When an addict is in rehab, they may have not been in contact with close friends and family for an extended time. And it’s easy for the addict to forget that, while these people may be friends, they may not have the best intentions. If they are still using, it can become a stressor and serve as a temptation, even in those who are sober. Addicts seeking social interaction may be best served by connecting with friends met in rehab. These are great companions because they understand the journey. By avoiding current drug users, addicts remove one temptation to fall back into old habits. This is also true of locations where substance abuse activity took place.

Addicts should avoid specific sites where drug use occurred. Visiting these areas can send a rush of emotions and invoke memories, even if use only happened once or twice in that location. The brain may not remember the specifics of the event, but it will hold on to feelings felt and these memories, no matter how distant, may encourage relapse. If possible, addicts should avoid locations where usage happened.

  1. Stress

Stress is a powerful feeling that can lead to atypical behaviors. When stressed, our bodies experience elevated levels of cortisol, which can lead to prolonged health conditions such as high blood pressure, hypertension, and a suppressed immune system. In humans, a natural response to stress is to turn intentions toward something we like. We use these distractions to keep us calm. For many, this may be having a meal with close friends and family but addicts may crave the experience of losing themselves in drugs or alcohol.

For individuals who have recently emerged from rehab, stress is an even stronger trigger and may create an intense desire for their drug of choice. They may continue to have the mindset that usage is justified. It is necessary for addicts to find an activity that alleviates feelings of stress without harming their sobriety.

  1. Conflicted emotions

Drug usage can have an intense effect on feelings. Many substances affect brain chemistry and can profoundly alter emotions. Taking drugs can make it difficult to ask for help. Even those who have stopped assistance and entered rehab may still struggle emotionally.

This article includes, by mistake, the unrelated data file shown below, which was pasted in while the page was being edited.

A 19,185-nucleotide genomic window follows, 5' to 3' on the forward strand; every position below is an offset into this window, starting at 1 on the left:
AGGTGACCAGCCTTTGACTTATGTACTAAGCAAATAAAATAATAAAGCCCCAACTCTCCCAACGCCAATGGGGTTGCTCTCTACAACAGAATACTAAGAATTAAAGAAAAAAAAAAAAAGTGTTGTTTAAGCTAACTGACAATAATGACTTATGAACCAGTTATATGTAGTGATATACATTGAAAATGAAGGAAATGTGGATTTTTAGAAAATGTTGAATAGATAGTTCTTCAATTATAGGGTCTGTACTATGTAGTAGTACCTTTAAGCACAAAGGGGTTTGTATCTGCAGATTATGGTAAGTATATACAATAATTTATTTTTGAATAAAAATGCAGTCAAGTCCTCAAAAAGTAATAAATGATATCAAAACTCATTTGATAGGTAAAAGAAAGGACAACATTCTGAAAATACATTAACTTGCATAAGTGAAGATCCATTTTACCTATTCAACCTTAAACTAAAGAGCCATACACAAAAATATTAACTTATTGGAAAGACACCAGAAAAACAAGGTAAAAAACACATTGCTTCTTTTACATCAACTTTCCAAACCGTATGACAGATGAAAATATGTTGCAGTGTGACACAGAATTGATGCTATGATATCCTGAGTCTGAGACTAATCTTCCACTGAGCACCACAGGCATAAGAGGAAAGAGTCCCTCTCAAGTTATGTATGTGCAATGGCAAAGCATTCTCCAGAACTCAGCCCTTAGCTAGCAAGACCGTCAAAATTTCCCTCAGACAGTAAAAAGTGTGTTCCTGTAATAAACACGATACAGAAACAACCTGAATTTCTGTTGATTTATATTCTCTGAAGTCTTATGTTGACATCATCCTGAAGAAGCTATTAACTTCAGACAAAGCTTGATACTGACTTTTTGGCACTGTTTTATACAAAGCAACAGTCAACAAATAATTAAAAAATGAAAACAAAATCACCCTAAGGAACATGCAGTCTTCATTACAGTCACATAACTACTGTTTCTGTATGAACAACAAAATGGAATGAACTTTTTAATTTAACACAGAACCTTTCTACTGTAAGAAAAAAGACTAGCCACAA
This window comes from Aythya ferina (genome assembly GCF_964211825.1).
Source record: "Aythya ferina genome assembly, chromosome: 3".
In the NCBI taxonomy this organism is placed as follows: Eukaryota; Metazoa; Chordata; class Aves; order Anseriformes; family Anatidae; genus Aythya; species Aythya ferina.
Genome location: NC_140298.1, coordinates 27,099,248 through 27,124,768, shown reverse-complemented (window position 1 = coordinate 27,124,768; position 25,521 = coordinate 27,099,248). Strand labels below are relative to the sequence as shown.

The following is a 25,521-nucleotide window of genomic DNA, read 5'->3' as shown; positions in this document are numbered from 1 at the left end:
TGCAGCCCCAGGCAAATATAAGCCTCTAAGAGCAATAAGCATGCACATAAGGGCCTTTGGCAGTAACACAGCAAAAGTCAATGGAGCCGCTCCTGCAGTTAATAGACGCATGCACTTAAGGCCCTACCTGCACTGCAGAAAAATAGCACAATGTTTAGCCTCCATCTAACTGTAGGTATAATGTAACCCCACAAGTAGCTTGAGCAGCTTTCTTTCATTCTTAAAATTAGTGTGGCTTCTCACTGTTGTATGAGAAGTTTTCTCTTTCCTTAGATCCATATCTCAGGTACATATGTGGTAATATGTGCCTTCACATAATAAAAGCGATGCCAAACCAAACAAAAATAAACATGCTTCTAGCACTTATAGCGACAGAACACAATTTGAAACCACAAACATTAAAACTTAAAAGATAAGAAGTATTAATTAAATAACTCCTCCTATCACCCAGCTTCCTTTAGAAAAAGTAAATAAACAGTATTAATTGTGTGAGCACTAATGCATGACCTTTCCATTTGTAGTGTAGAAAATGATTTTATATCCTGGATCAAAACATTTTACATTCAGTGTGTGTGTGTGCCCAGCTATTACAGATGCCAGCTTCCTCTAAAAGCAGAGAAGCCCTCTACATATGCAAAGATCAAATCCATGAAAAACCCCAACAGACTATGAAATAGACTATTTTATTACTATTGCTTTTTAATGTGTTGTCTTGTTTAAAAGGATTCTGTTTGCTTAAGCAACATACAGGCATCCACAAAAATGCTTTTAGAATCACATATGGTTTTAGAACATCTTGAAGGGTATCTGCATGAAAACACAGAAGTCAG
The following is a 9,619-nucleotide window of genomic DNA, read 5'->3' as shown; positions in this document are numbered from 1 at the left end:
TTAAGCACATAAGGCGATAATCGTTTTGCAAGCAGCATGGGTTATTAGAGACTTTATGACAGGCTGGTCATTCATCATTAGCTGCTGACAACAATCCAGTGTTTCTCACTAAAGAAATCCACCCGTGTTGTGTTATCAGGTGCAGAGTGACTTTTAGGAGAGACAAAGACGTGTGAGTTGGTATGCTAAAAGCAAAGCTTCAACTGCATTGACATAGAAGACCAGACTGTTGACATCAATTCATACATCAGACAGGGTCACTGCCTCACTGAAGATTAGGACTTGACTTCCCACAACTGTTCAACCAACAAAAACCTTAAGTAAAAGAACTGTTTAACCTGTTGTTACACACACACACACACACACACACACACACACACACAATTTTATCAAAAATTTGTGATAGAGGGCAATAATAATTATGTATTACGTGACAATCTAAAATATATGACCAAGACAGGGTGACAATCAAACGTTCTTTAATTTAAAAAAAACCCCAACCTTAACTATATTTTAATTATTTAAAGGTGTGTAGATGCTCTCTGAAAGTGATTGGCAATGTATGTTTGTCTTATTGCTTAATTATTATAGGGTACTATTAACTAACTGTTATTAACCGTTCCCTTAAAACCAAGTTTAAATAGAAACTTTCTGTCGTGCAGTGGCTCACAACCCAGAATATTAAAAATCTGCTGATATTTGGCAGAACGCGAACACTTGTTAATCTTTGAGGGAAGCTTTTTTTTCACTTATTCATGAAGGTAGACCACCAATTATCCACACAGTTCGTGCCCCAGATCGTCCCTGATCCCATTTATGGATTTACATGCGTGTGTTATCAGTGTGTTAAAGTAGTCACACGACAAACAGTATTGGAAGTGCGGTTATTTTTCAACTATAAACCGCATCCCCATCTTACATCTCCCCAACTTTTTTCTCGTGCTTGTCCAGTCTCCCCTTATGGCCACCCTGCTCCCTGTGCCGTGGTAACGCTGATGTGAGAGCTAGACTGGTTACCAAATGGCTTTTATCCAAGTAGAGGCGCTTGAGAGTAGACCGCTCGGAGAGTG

It should be understood that rehab isn’t easy. The detoxification process is harsh and withdrawal symptoms can be prolonged and excruciating. Even the process of reconnecting with friends and family can be emotionally exhausting. As difficult as rehabilitation as, it’s also tough staying clean and sober throughout recovery. Feelings of elation and sobriety followed by the struggle to retain it can create conflicting emotions that can upset and confused an addict. This emotional roller coaster can create stress and, in vulnerable times, it is easy to succumb to these feelings.

A sudden change of environment or reentering society can also cause mixed emotions in an addict. Many drug users feel completely shaken up and turn to familiar activities to help regain their sense of purpose and place. Unfortunately, this often turns out to be drugs or alcohol.

Staying strong

There’s no doubt that it’s difficult to avoid relapse. If you are an addict, keep in mind that you have a network of support – people who love you and want to keep your sobriety intact. Your support system is on your side and will serve as a sense of encouragement as you learn to take control of your actions. If this isn’t enough, a drug treatment center can help you get a head start on your sobriety, even if you’ve been unsuccessful before. Don’t wait, get help today and you’ll be that much closer to living your best life.